ALLERGY, RESPIRATORY
'Safe' Ozone Levels May Not Be for Some
Combating Myths About Seasonal Allergies
Know Your Asthma Triggers
ALTERNATIVE MEDICINE
Acupuncture May Not Help Hot Flashes
Acupuncture May Help Restore Lost Sense of Smell
Grapefruit Compound Inhibits Hepatitis C Virus
ANIMAL CARE
Separation Anxiety, Canine-Style
Beware of Dog Bites
Rest Easy. When It Comes to Swine Flu, Your Pet Is Safe
BONES & JOINTS
Put Your Best Foot Forward Next Year
Rheumatoid Arthritis Rising Among U.S. Women
Fruits and Veggies May Strengthen Bones
CANCER
Broccoli May Help Battle Breast Cancer
Yoga May Bring Calm to Breast Cancer Treatment
Many Cancer Survivors Don't Adopt Healthy Lifestyle
CAREGIVING
With Age Comes Greater Risk of Hypothermia
Many Hospital Patients Can't ID Their Doctors
Acute Respiratory Distress Syndrome as Deadly as Ever
CIRCULATORY SYSTEM
High Blood Fat Levels Common in Americans
Review Confirms Links Between Diet, Heart Health
An Apple a Day May Help Keep Heart Disease Away
COSMETIC
Science May Banish Bad Hair Days
With Psoriasis, the Internet May Offer Hope
Mouse Study Finds Molecule That Tells Hair to Grow
DENTAL, ORAL
Dental Implants Need More Work Than Root Canals
Good Oral Hygiene May Protect Against Heart Infections
Acupuncture May Ease Anxiety Over Dental Work
DIABETES
Saliva Test Could Monitor Type 2 Diabetes
Brown Rice Bests White for Diabetes Prevention
Study Shows Turmeric May Prevent Type 2 Diabetes
DIET, NUTRITION
Six Healthy-Sounding Foods That Really Aren't
TV Food Ads Promote Bad Diets
Purple Tomato Extended Lives of Cancer-Prone Mice
DISABILITIES
Review Finds Marijuana May Help MS Patients
Could Your Cell Phone Help Shield You From Alzheimer's?
ENVIRONMENTAL HEALTH
Global Warming Biggest Health Threat of 21st Century, Experts Say
Small Doses of Carbon Monoxide Might Help Stroke Victims
Fertilizer Ban Makes a Difference
EYE CARE, VISION
Just Like Skin, Eyes Can 'Burn' in Strong Sun
Clues Found to Brain Mechanism Behind Migraines
'Blind' Man Navigates Obstacle Course Without Error
FITNESS
You Can Get Great Exercise In The Garden
Be Healthy, Spend Less
Exercise Helps Reduce Falls in Young and Old
GASTROINTESTINAL PROBLEMS
Bowel Prep Harder on Women Than Men
HRT Use Raises Risk of Stomach Trouble
Olive Oil May Protect Against Bowel Disease
GENERAL HEALTH
Kids More Apt to Smoke If Mom Did While Pregnant
It Pays to Eat Less as You Age
Common Social Groups and Race, Seem to Help People Relate
HEAD & NECK
Many Children Will Outgrow Headaches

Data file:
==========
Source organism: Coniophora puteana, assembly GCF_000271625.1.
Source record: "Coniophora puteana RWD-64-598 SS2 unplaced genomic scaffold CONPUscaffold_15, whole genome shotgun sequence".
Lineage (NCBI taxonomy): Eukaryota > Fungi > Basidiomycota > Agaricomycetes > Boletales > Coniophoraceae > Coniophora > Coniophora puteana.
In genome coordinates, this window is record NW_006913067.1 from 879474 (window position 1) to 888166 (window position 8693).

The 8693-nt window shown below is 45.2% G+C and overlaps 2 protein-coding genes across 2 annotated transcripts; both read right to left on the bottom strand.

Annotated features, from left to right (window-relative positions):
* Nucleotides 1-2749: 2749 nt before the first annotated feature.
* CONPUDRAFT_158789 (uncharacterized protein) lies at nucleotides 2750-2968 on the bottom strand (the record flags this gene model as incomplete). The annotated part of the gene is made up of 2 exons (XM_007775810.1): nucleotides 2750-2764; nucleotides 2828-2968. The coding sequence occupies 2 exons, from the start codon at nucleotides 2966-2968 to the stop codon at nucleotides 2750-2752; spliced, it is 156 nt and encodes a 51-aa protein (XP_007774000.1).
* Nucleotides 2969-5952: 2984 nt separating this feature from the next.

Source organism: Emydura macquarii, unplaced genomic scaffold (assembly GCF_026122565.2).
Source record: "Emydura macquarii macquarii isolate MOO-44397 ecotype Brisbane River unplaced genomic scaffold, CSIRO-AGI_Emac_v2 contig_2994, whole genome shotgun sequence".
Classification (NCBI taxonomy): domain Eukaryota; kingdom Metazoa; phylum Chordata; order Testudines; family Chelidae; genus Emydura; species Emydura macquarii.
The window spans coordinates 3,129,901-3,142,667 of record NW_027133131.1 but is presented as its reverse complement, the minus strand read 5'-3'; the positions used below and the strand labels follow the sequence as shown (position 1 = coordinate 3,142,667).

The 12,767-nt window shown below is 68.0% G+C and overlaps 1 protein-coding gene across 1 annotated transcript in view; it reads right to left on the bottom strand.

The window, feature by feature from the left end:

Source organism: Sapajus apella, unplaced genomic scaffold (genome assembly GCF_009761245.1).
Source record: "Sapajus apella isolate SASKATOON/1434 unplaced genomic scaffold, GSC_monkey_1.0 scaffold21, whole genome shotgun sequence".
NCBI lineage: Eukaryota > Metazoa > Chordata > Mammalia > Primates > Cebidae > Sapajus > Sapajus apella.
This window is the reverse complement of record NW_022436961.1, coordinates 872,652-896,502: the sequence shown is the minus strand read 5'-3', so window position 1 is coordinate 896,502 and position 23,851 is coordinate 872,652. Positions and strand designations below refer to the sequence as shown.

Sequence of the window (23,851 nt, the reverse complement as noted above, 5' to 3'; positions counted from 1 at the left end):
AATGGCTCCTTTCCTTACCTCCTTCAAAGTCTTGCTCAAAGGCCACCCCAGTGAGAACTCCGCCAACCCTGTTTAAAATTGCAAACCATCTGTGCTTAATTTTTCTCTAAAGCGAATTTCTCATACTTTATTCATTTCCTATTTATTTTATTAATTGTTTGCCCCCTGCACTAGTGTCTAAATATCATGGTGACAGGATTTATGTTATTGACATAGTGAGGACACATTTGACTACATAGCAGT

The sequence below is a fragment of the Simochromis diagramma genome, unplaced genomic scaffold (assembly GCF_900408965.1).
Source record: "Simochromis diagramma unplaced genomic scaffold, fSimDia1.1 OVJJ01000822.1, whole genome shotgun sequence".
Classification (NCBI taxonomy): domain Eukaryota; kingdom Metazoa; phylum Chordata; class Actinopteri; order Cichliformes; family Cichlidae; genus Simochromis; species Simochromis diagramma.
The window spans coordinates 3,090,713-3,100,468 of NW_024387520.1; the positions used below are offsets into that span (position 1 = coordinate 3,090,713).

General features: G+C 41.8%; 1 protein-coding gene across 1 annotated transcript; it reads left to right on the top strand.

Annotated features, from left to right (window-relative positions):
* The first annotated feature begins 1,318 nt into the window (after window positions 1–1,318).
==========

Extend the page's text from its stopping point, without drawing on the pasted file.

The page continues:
Zen May Thicken Brain, Thwart Pain
Ski Helmets Encouraged for All
HEALTH & TECHNOLOGY
Subway Defibrillators Save Lives
Imaging Sheds Light on How Acupuncture Works
Using Light Therapy to Silence Harmful Brain Activity
HEARING
Summer Sounds Can Lead to Hearing Loss
Noise Hurts Men's Hearing More, Study Shows
HEART & CARDIOVASCULAR
Toothbrushing May Stave Off Heart Woes
Too-Low Blood Pressure Can Also Bring Danger
Low Vitamin D Levels Linked to Heart Disease
INFECTIOUS DISEASE
Swine Flu Closes Three Schools in NYC
Swine Flu Now Reported in All 50 States
Viral Infection Might Trigger High Blood Pressure
INFERTILITY
Obesity May Affect Fertility in Young Womene
KID'S HEALTH
Traffic, Dust Linked to Asthma in Kids
Heart Defects in Newborns Linked to Antidepressants
Gene Variation Found in Boys With Delinquent Peers
MEN'S HEALTH
The Dark Side of Vegetarianism
Sunlight May Help Protect Men From Kidney Cancer
Could Chinese Herb Be a Natural Viagra?
MENTAL HEALTH
Meditation May Boost College Students' Learning
Vitamin C Protects Some Elderly Men From Bone Loss
How to Attack Holiday Stress Head-On
PAIN
'Cell Phone Elbow' -- A New Ill for the Wired Age
Tai Chi May Help Ease Fibromyalgia
Acupuncture, Real or Fake, Eases Back Pain
PHYSICAL THERAPY
PREGNANCY
Sleeping Could Help Women Lose The Baby Fat
Mom's Extra Pregnancy Pounds May Raise Child's Heart Risks
Expectant Mom's Exercise Keeps Newborn's Birth Weight Down
SENIORS
Living Alone Increases Odds of Developing Dementia
Exercise Benefits Even the Oldest Old
Video Gaming Just Might Fight Aging
SEXUAL HEALTH
SLEEP DISORDERS
Pay Attention to Signs That Say You're Too Fatigued to Drive
Daylight Savings: Not a Bright Time for All
Moderate Aerobics May Ease Insomnia Symptoms
WOMEN'S HEALTH
Vitamin D Good for Breast Cancer Patients
Postmenopausal Women With Breast Cancer Face Joint Issues
Heart Defects in Newborns Linked to Antidepressants
Add your Article

Decline of Underweight Children in U.S. Continue to Fall

WEDNESDAY, July 15 (HealthDay News) -- The number of underweight children aged 2 to 19 in the United States decreased from 5.1 percent in 1971-1974 to 3.3 percent in 2003-2006, says a U.S. government study.

Being underweight can be caused by malnutrition or underlying health problems.

Researchers at the U.S. Centers for Disease Control and Prevention's National Center for Health Statistics analyzed results from the 2003-2006 National Health and Nutrition Examination Survey (NHANES) and compared them with results from the 1970s. They found that underweight decreased from 5.8 percent to 2.8 percent among children aged 2 to 5, from 5.3 percent to 2.7 percent among children aged 6 to 11, and from 4.7 percent to 3.8 percent among those aged 12 to 19.

Surveys before 1971 didn't include children aged 2 to 5, the authors of the report noted.

The NHANES participants underwent a household interview and a physical examination that included weight and height measurements taken by trained health technicians using standardized measuring procedures and equipment.

Children with body-mass index (BMI) values below the 5th percentile of the sex-specific BMI-for-age growth charts are classified as underweight.

SOURCES: U.S. Centers for Disease Control and Prevention, news release, July 15, 2009